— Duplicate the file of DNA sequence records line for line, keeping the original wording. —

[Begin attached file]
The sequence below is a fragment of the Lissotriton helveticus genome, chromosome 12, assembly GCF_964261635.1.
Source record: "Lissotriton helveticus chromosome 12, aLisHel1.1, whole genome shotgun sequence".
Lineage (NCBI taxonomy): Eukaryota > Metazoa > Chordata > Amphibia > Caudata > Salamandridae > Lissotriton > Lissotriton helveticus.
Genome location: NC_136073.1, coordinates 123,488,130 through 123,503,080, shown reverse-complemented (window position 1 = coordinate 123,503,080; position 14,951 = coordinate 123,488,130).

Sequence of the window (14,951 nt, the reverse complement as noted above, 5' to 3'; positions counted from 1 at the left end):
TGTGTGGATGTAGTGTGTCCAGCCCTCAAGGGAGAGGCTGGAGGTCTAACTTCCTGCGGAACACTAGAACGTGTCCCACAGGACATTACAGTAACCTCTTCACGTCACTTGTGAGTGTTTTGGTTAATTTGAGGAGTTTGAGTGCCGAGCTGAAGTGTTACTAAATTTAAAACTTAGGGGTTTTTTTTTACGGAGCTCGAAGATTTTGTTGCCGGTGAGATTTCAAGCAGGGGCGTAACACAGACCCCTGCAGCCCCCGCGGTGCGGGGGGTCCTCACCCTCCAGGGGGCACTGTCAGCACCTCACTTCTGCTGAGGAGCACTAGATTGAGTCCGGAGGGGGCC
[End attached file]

The sequence below is a fragment of the Lissotriton helveticus genome, chromosome 12, assembly GCF_964261635.1.
Source record: "Lissotriton helveticus chromosome 12, aLisHel1.1, whole genome shotgun sequence".
Lineage (NCBI taxonomy): Eukaryota > Metazoa > Chordata > Amphibia > Caudata > Salamandridae > Lissotriton > Lissotriton helveticus.
Genome location: NC_136073.1, coordinates 123,488,130 through 123,503,080, shown reverse-complemented (window position 1 = coordinate 123,503,080; position 14,951 = coordinate 123,488,130).

Sequence of the window (14,951 nt, the reverse complement as noted above, 5' to 3'; positions counted from 1 at the left end):
TGTGTGGATGTAGTGTGTCCAGCCCTCAAGGGAGAGGCTGGAGGTCTAACTTCCTGCGGAACACTAGAACGTGTCCCACAGGACATTACAGTAACCTCTTCACGTCACTTGTGAGTGTTTTGGTTAATTTGAGGAGTTTGAGTGCCGAGCTGAAGTGTTACTAAATTTAAAACTTAGGGGTTTTTTTTTACGGAGCTCGAAGATTTTGTTGCCGGTGAGATTTCAAGCAGGGGCGTAACACAGACCCCTGCAGCCCCCGCGGTGCGGGGGGTCCTCACCCTCCAGGGGGCACTGTCAGCACCTCACTTCTGCTGAGGAGCACTAGATTGAGTCCGGAGGGGGCC